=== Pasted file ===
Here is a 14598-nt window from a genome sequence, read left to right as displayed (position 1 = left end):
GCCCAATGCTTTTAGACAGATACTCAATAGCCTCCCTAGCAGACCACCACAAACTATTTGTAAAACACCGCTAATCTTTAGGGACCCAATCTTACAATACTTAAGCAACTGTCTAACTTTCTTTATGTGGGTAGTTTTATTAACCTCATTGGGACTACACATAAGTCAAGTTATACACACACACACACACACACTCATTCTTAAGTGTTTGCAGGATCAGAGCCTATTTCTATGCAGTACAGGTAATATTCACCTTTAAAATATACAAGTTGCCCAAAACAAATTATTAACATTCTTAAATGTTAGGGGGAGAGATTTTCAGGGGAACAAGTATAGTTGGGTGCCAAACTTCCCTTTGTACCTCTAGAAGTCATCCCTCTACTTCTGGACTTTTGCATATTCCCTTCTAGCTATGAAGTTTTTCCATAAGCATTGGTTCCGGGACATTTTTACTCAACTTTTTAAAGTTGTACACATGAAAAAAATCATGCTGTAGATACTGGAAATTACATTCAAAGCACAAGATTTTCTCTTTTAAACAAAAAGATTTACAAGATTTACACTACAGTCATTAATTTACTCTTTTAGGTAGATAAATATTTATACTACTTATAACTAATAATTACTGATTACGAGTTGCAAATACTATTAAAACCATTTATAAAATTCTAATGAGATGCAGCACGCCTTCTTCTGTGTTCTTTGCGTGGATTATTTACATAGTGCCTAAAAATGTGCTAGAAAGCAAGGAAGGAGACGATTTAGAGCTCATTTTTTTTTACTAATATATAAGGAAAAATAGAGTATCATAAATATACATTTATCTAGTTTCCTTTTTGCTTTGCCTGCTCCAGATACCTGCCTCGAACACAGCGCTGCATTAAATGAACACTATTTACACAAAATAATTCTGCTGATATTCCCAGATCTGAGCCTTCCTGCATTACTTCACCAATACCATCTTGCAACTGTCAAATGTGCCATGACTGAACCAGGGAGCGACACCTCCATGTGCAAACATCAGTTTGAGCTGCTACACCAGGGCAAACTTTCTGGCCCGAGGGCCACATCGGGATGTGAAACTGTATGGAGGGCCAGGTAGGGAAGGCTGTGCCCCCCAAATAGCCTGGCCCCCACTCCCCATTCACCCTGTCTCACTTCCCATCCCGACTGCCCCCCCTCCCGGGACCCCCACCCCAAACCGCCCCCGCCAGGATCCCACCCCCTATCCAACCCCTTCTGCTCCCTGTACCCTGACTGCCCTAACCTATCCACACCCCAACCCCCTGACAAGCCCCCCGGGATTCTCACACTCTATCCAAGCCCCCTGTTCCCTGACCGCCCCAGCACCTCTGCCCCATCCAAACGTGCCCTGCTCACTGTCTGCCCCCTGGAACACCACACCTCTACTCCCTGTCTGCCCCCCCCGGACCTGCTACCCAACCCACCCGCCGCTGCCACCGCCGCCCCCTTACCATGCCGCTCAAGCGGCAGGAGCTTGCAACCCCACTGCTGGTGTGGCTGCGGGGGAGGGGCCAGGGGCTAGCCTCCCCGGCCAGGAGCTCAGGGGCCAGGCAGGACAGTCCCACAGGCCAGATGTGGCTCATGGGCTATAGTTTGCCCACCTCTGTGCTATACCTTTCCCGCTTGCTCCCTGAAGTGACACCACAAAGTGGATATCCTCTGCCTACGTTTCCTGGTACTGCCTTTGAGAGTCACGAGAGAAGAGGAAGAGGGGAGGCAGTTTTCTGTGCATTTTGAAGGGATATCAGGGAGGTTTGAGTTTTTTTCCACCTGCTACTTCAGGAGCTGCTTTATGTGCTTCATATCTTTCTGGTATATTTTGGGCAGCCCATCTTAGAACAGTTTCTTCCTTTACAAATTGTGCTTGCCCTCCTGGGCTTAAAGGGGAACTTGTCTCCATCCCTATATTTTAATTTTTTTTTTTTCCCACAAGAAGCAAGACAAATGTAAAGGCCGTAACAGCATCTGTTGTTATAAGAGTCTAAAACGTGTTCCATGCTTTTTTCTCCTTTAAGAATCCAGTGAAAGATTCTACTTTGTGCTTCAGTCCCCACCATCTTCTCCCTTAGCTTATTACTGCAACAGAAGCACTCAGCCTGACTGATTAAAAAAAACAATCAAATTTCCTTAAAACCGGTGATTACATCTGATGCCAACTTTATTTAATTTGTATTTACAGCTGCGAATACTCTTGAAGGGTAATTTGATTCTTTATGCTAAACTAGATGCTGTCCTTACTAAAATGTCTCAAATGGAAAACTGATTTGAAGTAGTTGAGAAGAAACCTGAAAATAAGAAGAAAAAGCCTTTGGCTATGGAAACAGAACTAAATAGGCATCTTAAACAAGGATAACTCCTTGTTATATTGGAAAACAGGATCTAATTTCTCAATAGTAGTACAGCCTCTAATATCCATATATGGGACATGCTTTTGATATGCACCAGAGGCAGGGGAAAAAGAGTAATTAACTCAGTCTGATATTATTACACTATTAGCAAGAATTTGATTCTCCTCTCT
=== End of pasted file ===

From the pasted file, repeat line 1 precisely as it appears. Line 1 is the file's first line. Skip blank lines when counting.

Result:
Here is a 14598-nt window from a genome sequence, read left to right as displayed (position 1 = left end):